There's a lot of excellent news out in the report the U.S. Department of Energy released last Thursday about the benefits of increased wind power deployment in the U.S. Wind Vision: A New Era for Wind Power in the United States shows that getting a mere 35 percent of our nation's electricity from wind power by 2050--we're currently at about 4.5 percent--creates a pretty impressive list of benefits for the country. More wind power means cheaper energy; hundreds of thousands of new jobs; public health improvements that can save more than 21,000 lives; and, climate benefits worth more than $400 billion in prevented damage and disaster. And get this: We can do it all at essentially no cost to consumers, the report says. (Electricity prices might increase by up to 1 percent by 2030, but decrease by 2 percent by 2050, the DOE finds.)
Members of Congress: This report should be required reading.
Without necessarily intending to, the report also shows that the now-expired Production Tax Credit for Wind Power and the also-expired Investment Tax Credit for the nascent offshore wind power industry are smart, cost-effective investments for all Americans. And that wind power can help states economically meet their commitments (and then some) under the EPA's Clean Power Plan to cut carbon pollution from existing power plants. Really, the bigger we go with wind power, the better off we are as a nation, Wind Vision shows.
The DOE has a history of significantly underestimating how much renewable energy we can successfully deploy, and that history repeats itself here. In fact, we can go much bigger than 35 percent with wind. And we should, for a host of reasons, not the least of which is it can help us prevent significant climate disasters. Still, even at this relatively low, 35-percent level, the benefits of wind power, described below, are pretty staggering:
â¢ Jobs, jobs, jobs: 600,000 of them, in fact. Especially good news from Wind Vision: Many of these jobs can buttress the nation's currently floundering manufacturing sector, creating good jobs for people who often have only high school degrees.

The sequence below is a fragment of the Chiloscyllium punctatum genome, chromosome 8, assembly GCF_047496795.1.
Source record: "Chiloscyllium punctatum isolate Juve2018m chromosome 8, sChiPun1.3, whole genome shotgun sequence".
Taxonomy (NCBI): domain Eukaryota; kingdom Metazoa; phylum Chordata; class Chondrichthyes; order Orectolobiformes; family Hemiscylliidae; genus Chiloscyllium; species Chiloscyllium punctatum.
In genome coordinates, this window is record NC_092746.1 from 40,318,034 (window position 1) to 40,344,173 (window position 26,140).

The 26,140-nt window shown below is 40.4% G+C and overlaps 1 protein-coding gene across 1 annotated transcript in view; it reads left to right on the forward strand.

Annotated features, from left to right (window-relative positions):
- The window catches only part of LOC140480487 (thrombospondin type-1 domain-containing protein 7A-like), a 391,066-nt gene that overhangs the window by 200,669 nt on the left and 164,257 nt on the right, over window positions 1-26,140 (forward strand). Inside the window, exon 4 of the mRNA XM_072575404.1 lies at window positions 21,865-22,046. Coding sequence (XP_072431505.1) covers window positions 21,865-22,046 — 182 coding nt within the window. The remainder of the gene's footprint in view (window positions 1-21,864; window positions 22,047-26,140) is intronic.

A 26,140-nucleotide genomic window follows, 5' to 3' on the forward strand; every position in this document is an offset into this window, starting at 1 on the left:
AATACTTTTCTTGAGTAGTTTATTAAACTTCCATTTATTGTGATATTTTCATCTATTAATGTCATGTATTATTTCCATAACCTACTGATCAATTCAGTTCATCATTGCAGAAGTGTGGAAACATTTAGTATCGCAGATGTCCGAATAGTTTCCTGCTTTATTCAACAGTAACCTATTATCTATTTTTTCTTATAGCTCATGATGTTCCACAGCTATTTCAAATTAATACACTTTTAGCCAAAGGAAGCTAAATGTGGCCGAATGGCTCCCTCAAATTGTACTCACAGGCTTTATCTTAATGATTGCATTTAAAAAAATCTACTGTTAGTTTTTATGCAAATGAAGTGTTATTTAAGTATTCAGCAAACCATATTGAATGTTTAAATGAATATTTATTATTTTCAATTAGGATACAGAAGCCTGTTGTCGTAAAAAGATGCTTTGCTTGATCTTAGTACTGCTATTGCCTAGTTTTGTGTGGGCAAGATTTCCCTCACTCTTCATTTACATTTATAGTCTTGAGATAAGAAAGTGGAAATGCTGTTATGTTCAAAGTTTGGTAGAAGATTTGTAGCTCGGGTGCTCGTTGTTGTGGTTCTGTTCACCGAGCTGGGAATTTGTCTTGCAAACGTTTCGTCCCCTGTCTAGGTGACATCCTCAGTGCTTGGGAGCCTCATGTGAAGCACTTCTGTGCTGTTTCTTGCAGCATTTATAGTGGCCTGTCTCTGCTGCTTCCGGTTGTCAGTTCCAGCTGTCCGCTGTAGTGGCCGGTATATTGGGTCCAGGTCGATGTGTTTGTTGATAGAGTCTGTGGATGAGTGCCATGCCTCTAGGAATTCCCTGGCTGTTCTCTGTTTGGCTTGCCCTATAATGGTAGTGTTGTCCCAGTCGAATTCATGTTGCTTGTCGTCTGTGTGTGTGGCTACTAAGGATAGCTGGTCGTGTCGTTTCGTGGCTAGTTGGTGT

â¢ Energy savings galore: The more wind power and, thus, less natural gas we use to generate electricity, the lower the price of natural gas overall. The result: a cumulative, $280 billion in energy savings due to decreased natural gas demand. Those saving add 2.3 cents in value to each kilowatt hour of wind power we generate. (Funny, that's the cost of the PTC.)
â¢ Easier breathing: When wind power displaces dirty power from the grid, it significantly cuts the pollution that pours out of power-plant smokestacks. The 35 percent target will prevent not only 21,700 premature deaths. It will avert more than 10,000 asthma-induced emergency room visits and means asthmatic kids will attend almost 2.5 million more days of school. Overall, the public health benefits are valued at 0.9 cents per kilowatt hour.
â¢ Rural development: Wind power helps keep rural communities intact by supporting land owners, and paying for vital public services like schools, police and fire protection. Getting 35 percent of the nation's electricity from the wind can mean $1 billion in annual land lease payments to land owners and more than $3 billion in annual property tax payments in rural communities.
â¢ Water, water, everywhere: Generating electricity in conventional and nuclear power plants eats up huge amounts of the country's increasingly scarce water resources. (In fact, the power sector uses 6 percent of total U.S. water and is responsible for a full 41 percent of fresh water withdrawals.) Wind power doesn't need water, meaning we can cut the power sector's use of water by 23 percent and reduce fresh water withdrawals by 15 percent overall.
â¢ A happier climate: With wind power at 35 percent, we can cut greenhouse gas emissions by 12.3 gigatonnes by 2050. Those benefits are worth $400 billion in savings from fewer extreme weather events and disasters. And they boost the value of wind power by 3.2 cents per kilowatt hour.
The DOE Wind Vision report demonstrates all the benefits of deploying lots of pollution-free wind power. Federal support, like the PTC, more than pays for itself several times over. That's good news; Congress should take note.